Treatment and Drugs

Depending on various factors such as age, current health status and possible side effects specific choice of medication can be provided. Here are some common medications:

Bile-acid-binding resins: Your liver uses cholesterol to make bile acids, a substance needed for digestion. The medications cholestyramine (Prevalite, Questran), colesevelam (Welchol) and colestipol (Colestid) lower cholesterol indirectly by binding to bile acids. This prompts your liver to use excess cholesterol to make more bile acids, which reduces the level of cholesterol in your blood.

Statins:  It is the most commonly prescribed medications for lowering cholesterol. Statins may also help your body reabsorb cholesterol from built up deposits on your artery walls, potentially reversing coronary artery disease.

Combination cholesterol absorption inhibitor and statin: The combination drug ezetimibe-simvastatin (Vytorin) decreases both absorption of dietary cholesterol in your small intestine and production of cholesterol in your liver. It’s unknown whether Vytorin is more effective in reducing heart disease risk than taking simvastatin by itself.

Medications for high triglycerides
If you also have high triglycerides, your doctor may prescribe:

Fibrates: The medications fenofibrate (Lofibra, TriCor) and gemfibrozil (Lopid) decrease triglycerides by reducing your liver’s production of very-low-density lipoprotein (VLDL) cholesterol and by speeding up the removal of triglycerides from your blood. VLDL cholesterol contains mostly triglycerides.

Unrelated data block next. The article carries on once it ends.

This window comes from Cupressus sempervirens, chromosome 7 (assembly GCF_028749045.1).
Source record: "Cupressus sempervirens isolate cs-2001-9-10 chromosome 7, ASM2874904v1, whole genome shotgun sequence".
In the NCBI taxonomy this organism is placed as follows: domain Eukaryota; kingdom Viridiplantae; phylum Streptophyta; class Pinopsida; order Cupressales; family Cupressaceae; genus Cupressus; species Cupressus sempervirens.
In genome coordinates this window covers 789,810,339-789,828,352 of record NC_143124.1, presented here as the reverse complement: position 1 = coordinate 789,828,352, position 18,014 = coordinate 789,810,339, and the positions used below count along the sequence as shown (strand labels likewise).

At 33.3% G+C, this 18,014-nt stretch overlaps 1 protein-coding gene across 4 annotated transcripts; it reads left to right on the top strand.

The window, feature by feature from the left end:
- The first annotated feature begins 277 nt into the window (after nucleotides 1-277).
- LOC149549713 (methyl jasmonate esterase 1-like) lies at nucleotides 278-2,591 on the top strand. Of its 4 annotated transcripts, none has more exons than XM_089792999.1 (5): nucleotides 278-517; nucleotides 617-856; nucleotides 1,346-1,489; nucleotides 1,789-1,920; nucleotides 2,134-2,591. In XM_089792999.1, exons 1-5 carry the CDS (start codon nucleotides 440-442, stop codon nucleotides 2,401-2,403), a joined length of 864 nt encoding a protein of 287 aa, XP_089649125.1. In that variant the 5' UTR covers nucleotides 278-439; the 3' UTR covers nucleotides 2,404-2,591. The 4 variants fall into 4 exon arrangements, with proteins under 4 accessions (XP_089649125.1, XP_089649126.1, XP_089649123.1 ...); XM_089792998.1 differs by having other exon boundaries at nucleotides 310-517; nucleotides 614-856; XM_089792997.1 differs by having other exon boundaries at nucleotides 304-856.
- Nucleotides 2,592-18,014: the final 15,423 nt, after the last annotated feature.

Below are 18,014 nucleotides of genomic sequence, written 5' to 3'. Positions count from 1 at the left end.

Niacin: Niacin (Niaspan) decreases triglycerides by limiting your liver’s ability to produce LDL and VLDL cholesterol. Prescription niacin is preferred as it has the least side effects.

Omega-3 fatty acid supplements: Omega-3 fatty acid supplements can help lower your cholesterol. Lovaza may be taken with another cholesterol-lowering medication, such as a statin. If you choose to take over-the-counter supplements, take help of your doctor. Omega-3 fatty acid supplements could affect other medications you’re taking.

Effectiveness varies:
Most cholesterol medications are well tolerated, but effectiveness varies from person to person. The common side effects are muscle pains, stomach pain, constipation, nausea and diarrhea. If you decide to take cholesterol medication, your doctor may recommend liver function tests every few months to monitor the medication’s effect on your liver.

Children and cholesterol treatment:
Diet and exercise are the best initial treatment for children age 2 and older who have high cholesterol or who are obese. The American Academy of Pediatrics also recommends treatment with prescription drugs, such as statins, for children age 8 and older if a child has a high level of LDL cholesterol. However, this recommendation is controversial.

 

Resource – http://www.mayoclinic.com/health/high-blood-cholesterol/DS00178/DSECTION=treatments-and-drugs